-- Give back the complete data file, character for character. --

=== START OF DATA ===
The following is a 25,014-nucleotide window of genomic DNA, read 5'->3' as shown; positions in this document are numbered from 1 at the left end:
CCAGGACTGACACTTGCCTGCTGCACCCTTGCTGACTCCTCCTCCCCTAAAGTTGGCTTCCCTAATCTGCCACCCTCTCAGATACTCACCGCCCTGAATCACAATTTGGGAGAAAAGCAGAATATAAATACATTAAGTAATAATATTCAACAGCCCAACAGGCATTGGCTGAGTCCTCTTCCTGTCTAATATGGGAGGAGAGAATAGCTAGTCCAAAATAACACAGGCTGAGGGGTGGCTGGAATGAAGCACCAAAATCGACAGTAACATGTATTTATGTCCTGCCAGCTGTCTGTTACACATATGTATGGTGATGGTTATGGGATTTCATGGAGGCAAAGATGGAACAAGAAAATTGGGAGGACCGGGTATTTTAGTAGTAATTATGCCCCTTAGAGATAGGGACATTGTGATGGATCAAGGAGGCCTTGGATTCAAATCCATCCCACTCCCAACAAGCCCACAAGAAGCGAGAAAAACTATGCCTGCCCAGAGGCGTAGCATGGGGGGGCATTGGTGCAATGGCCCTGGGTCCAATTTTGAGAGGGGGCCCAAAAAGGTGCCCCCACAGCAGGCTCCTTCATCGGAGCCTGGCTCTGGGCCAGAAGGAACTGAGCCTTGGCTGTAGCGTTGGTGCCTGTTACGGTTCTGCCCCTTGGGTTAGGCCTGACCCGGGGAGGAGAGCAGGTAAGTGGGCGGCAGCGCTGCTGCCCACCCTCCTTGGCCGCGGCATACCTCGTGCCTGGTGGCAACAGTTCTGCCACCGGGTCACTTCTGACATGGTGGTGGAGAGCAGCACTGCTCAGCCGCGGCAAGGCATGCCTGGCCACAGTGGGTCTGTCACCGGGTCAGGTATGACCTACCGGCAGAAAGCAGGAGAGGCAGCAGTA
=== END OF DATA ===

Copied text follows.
The following is a 25,014-nucleotide window of genomic DNA, read 5'->3' as shown; positions in this document are numbered from 1 at the left end:
CCAGGACTGACACTTGCCTGCTGCACCCTTGCTGACTCCTCCTCCCCTAAAGTTGGCTTCCCTAATCTGCCACCCTCTCAGATACTCACCGCCCTGAATCACAATTTGGGAGAAAAGCAGAATATAAATACATTAAGTAATAATATTCAACAGCCCAACAGGCATTGGCTGAGTCCTCTTCCTGTCTAATATGGGAGGAGAGAATAGCTAGTCCAAAATAACACAGGCTGAGGGGTGGCTGGAATGAAGCACCAAAATCGACAGTAACATGTATTTATGTCCTGCCAGCTGTCTGTTACACATATGTATGGTGATGGTTATGGGATTTCATGGAGGCAAAGATGGAACAAGAAAATTGGGAGGACCGGGTATTTTAGTAGTAATTATGCCCCTTAGAGATAGGGACATTGTGATGGATCAAGGAGGCCTTGGATTCAAATCCATCCCACTCCCAACAAGCCCACAAGAAGCGAGAAAAACTATGCCTGCCCAGAGGCGTAGCATGGGGGGGCATTGGTGCAATGGCCCTGGGTCCAATTTTGAGAGGGGGCCCAAAAAGGTGCCCCCACAGCAGGCTCCTTCATCGGAGCCTGGCTCTGGGCCAGAAGGAACTGAGCCTTGGCTGTAGCGTTGGTGCCTGTTACGGTTCTGCCCCTTGGGTTAGGCCTGACCCGGGGAGGAGAGCAGGTAAGTGGGCGGCAGCGCTGCTGCCCACCCTCCTTGGCCGCGGCATACCTCGTGCCTGGTGGCAACAGTTCTGCCACCGGGTCACTTCTGACATGGTGGTGGAGAGCAGCACTGCTCAGCCGCGGCAAGGCATGCCTGGCCACAGTGGGTCTGTCACCGGGTCAGGTATGACCTACCGGCAGAAAGCAGGAGAGGCAGCAGTA